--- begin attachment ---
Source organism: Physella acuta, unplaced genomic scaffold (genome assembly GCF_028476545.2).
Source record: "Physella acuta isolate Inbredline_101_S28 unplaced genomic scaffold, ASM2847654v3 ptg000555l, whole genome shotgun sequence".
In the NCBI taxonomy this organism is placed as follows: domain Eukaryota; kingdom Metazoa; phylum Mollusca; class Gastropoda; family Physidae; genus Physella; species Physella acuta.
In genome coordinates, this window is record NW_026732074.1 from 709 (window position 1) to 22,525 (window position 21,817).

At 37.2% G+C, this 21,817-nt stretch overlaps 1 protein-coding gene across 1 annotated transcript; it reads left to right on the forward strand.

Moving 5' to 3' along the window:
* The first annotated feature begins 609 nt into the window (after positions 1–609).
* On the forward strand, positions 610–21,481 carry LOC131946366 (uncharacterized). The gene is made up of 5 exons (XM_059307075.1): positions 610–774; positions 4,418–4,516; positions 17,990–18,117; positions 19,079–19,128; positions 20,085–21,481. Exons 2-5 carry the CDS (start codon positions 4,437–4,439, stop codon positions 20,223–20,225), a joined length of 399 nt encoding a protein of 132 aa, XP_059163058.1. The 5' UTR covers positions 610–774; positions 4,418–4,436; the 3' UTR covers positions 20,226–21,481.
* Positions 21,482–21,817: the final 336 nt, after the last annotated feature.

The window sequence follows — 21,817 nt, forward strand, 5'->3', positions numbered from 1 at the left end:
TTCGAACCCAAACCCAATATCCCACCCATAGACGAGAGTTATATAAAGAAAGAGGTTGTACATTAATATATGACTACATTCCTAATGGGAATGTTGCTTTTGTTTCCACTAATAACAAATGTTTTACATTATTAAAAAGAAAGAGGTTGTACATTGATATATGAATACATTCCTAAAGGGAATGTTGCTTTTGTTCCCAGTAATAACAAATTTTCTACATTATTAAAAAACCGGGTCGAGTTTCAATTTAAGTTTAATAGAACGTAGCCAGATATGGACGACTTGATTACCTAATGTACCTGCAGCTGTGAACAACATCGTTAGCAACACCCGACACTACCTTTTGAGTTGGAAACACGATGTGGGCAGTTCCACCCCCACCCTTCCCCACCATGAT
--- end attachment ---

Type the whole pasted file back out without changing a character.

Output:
Source organism: Physella acuta, unplaced genomic scaffold (genome assembly GCF_028476545.2).
Source record: "Physella acuta isolate Inbredline_101_S28 unplaced genomic scaffold, ASM2847654v3 ptg000555l, whole genome shotgun sequence".
In the NCBI taxonomy this organism is placed as follows: domain Eukaryota; kingdom Metazoa; phylum Mollusca; class Gastropoda; family Physidae; genus Physella; species Physella acuta.
In genome coordinates, this window is record NW_026732074.1 from 709 (window position 1) to 22,525 (window position 21,817).

At 37.2% G+C, this 21,817-nt stretch overlaps 1 protein-coding gene across 1 annotated transcript; it reads left to right on the forward strand.

Moving 5' to 3' along the window:
* The first annotated feature begins 609 nt into the window (after positions 1–609).
* On the forward strand, positions 610–21,481 carry LOC131946366 (uncharacterized). The gene is made up of 5 exons (XM_059307075.1): positions 610–774; positions 4,418–4,516; positions 17,990–18,117; positions 19,079–19,128; positions 20,085–21,481. Exons 2-5 carry the CDS (start codon positions 4,437–4,439, stop codon positions 20,223–20,225), a joined length of 399 nt encoding a protein of 132 aa, XP_059163058.1. The 5' UTR covers positions 610–774; positions 4,418–4,436; the 3' UTR covers positions 20,226–21,481.
* Positions 21,482–21,817: the final 336 nt, after the last annotated feature.

The window sequence follows — 21,817 nt, forward strand, 5'->3', positions numbered from 1 at the left end:
TTCGAACCCAAACCCAATATCCCACCCATAGACGAGAGTTATATAAAGAAAGAGGTTGTACATTAATATATGACTACATTCCTAATGGGAATGTTGCTTTTGTTTCCACTAATAACAAATGTTTTACATTATTAAAAAGAAAGAGGTTGTACATTGATATATGAATACATTCCTAAAGGGAATGTTGCTTTTGTTCCCAGTAATAACAAATTTTCTACATTATTAAAAAACCGGGTCGAGTTTCAATTTAAGTTTAATAGAACGTAGCCAGATATGGACGACTTGATTACCTAATGTACCTGCAGCTGTGAACAACATCGTTAGCAACACCCGACACTACCTTTTGAGTTGGAAACACGATGTGGGCAGTTCCACCCCCACCCTTCCCCACCATGAT